The Raising of Lazarus

 

647px-Giotto_-_Scrovegni_-_-25-_-_Raising_of_Lazarus
The Raising of Lazarus – fresco by Giotto diBondone

The Raising of Lazarus
by Franz Wright
from a fragment by Rainer Maria Rilke

Evidently, this was needed
because people need
to be screamed at with proof.

But Jesus knew his friends. Before they were,
he knew them; and they knew
that he would never leave them
desolate here. So he let his exhausted eyes close
at first glimpse of the village.
And immediately he seemed
to be standing in their midst.

 Here was Martha, the dead boy’s sister.
He knew he would always find her
at his right hand, and beside her
Mary. They were all here.
Yet opening his eyes it was not so.
He was standing apart,
even the two women
slowly backing away,
as if from concern for their good name.

 Then he began to hear voices
muttering under their breath
quite distinctly; or thinking,
Lord, if you had been hereour friend might not have died.

(At that, he seemed to reach out
to touch someone’s face
with infinite gentleness,
and silently wept.) He asked them the way
to the grave. And he followed
behind them, preparing
to do what is not done
to that green silent place
where life and death are one.

 Merely to walk down this road
had started to feel like a test,
or a poorly prepared-for performance
with actors unsure of their lines,
or which play they were supposed to be in;
a feverish outrage rising inside him
at the glib ease with which words like “living”
and “being dead” rolled off their tongues.
And awe flooded his body
when he hoarsely cried,
“Move the stone!”

 “By now he must stink,”
somebody helpfully shouted.
(And it was true, the body
had been lying in the tomb
four days.) But he was far away,
too far away inside himself
to hear it, beginning
to fill with that gesture
which rose through him:
no hand this heavy
had ever been raised, no human hand
had ever reached this height
shining an instant in air, then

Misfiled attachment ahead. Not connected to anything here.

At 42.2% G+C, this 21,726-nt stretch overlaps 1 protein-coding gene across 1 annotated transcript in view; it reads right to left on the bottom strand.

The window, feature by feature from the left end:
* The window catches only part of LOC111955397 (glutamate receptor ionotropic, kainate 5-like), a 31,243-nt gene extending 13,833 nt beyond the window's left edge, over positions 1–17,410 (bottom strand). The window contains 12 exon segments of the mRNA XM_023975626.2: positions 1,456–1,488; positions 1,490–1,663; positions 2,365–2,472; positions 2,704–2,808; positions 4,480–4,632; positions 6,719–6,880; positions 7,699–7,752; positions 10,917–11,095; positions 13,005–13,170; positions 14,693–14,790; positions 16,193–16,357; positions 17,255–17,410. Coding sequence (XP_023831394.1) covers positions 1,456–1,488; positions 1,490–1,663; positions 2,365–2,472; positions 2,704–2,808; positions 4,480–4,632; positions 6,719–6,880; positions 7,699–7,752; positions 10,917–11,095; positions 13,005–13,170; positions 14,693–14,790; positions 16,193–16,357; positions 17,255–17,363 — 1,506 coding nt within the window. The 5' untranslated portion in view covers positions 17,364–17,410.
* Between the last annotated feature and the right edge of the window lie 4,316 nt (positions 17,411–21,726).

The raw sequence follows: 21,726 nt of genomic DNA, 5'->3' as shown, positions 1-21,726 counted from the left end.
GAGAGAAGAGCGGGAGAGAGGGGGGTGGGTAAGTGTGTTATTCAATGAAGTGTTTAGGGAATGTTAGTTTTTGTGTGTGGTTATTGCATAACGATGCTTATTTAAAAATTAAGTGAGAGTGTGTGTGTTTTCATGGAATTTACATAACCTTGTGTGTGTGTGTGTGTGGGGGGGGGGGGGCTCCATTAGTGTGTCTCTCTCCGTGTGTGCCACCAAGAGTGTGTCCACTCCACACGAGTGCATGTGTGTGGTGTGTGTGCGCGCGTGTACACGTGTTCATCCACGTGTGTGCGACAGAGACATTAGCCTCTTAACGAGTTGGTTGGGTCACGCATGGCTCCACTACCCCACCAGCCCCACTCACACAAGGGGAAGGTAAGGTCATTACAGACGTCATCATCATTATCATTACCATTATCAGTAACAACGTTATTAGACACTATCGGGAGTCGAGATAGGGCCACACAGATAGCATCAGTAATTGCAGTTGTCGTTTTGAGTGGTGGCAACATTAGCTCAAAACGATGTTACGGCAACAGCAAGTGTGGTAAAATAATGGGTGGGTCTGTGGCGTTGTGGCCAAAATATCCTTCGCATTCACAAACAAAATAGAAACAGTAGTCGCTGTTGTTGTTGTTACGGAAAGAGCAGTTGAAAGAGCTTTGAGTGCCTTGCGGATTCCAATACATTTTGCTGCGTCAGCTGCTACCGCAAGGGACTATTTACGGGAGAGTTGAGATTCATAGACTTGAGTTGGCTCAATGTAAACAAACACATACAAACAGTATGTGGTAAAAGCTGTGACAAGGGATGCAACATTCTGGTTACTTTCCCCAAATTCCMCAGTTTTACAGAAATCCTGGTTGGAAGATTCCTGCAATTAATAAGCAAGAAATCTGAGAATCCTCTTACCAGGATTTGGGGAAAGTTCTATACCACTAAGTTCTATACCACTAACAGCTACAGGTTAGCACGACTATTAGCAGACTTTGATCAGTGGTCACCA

all at once clenching into itself
at the thought all the dead might return
from that tomb where
the enormous cocoon
of the corpse was beginning to stir.

In the end, though, nobody stood
there at its entrance
but the young man
who had freed his right arm
and was pulling at his face,
at small strips of grave wrappings.
Peter looked across at Jesus
with an expression that seemed to say
You did it, or What have you done? And all
saw how their vague and inaccurate
life made room for him once more.

 

 

Dad

March 22nd is the 39th anniversary of my Dad’s death.

I wanted to share this poem with you all because I believe even the darkest times come back to the Light.  It’s a good time to remember that.

The Call

The deepest groan
sound ever tore from me
was on the day
my father died.

My brother’s voice
ran through the telephone
in liquid sorrow,
like a strong willow weeping,
holding roots down deep,
but spilling over tenderly
at fragile edges.

With his brave and wounded summons,
a primal broken cry
escaped from me
without my willing it.
It welled up, ebony and viscous,
from the center of my being,
molten, from a fissure
in the rock where I am rooted.
At that moment,
I am certain of it,
my father’s spirit separated
from the earth, or went
down invisible to join it.

When I finally came to him,
through a long journey,
a failing warmth from his blue skin
was all that met me,
and the blue memories waving
in a somnolent field
over his lifeless body,
that I picked, one by one,
like flowers in the silence.

blue flowers

That bouquet is preserved
in my soul as in a white
glass vase.  I bring it out
for blessing rites upon
things my father would have blessed
had he not died.

The benediction of these flowers
has fallen now for years
on all the lovely, growing
things in family, in self,
and slowly, over years, they’ve
turned from blue to all the colors
they once were in his heart,
like rainbows